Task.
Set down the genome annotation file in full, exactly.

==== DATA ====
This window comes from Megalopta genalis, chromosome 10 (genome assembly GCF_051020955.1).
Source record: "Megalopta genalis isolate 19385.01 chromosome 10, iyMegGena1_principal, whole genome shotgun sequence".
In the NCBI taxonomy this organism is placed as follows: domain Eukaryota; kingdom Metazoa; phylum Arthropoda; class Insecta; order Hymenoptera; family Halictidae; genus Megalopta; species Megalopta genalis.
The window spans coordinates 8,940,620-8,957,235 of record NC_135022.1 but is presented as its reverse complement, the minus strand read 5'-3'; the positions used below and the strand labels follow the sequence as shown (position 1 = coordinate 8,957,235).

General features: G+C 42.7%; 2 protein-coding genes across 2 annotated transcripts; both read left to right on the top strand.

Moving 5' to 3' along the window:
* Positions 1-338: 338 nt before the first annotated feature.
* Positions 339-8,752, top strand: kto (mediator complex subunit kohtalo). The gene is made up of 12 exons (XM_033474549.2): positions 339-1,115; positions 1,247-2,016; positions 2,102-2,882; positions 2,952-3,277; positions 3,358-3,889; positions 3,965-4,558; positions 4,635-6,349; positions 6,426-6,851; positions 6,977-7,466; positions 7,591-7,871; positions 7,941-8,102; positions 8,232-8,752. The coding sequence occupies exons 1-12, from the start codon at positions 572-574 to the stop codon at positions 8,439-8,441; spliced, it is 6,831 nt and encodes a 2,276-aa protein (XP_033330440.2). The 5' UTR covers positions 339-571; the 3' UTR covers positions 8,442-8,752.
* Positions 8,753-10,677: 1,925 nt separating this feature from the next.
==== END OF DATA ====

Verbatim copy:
This window comes from Megalopta genalis, chromosome 10 (genome assembly GCF_051020955.1).
Source record: "Megalopta genalis isolate 19385.01 chromosome 10, iyMegGena1_principal, whole genome shotgun sequence".
In the NCBI taxonomy this organism is placed as follows: domain Eukaryota; kingdom Metazoa; phylum Arthropoda; class Insecta; order Hymenoptera; family Halictidae; genus Megalopta; species Megalopta genalis.
The window spans coordinates 8,940,620-8,957,235 of record NC_135022.1 but is presented as its reverse complement, the minus strand read 5'-3'; the positions used below and the strand labels follow the sequence as shown (position 1 = coordinate 8,957,235).

General features: G+C 42.7%; 2 protein-coding genes across 2 annotated transcripts; both read left to right on the top strand.

Moving 5' to 3' along the window:
* Positions 1-338: 338 nt before the first annotated feature.
* Positions 339-8,752, top strand: kto (mediator complex subunit kohtalo). The gene is made up of 12 exons (XM_033474549.2): positions 339-1,115; positions 1,247-2,016; positions 2,102-2,882; positions 2,952-3,277; positions 3,358-3,889; positions 3,965-4,558; positions 4,635-6,349; positions 6,426-6,851; positions 6,977-7,466; positions 7,591-7,871; positions 7,941-8,102; positions 8,232-8,752. The coding sequence occupies exons 1-12, from the start codon at positions 572-574 to the stop codon at positions 8,439-8,441; spliced, it is 6,831 nt and encodes a 2,276-aa protein (XP_033330440.2). The 5' UTR covers positions 339-571; the 3' UTR covers positions 8,442-8,752.
* Positions 8,753-10,677: 1,925 nt separating this feature from the next.